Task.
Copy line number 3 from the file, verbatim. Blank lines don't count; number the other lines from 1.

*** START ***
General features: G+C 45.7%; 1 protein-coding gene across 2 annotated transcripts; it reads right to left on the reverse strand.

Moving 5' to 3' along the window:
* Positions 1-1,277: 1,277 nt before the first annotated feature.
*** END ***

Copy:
* Positions 1-1,277: 1,277 nt before the first annotated feature.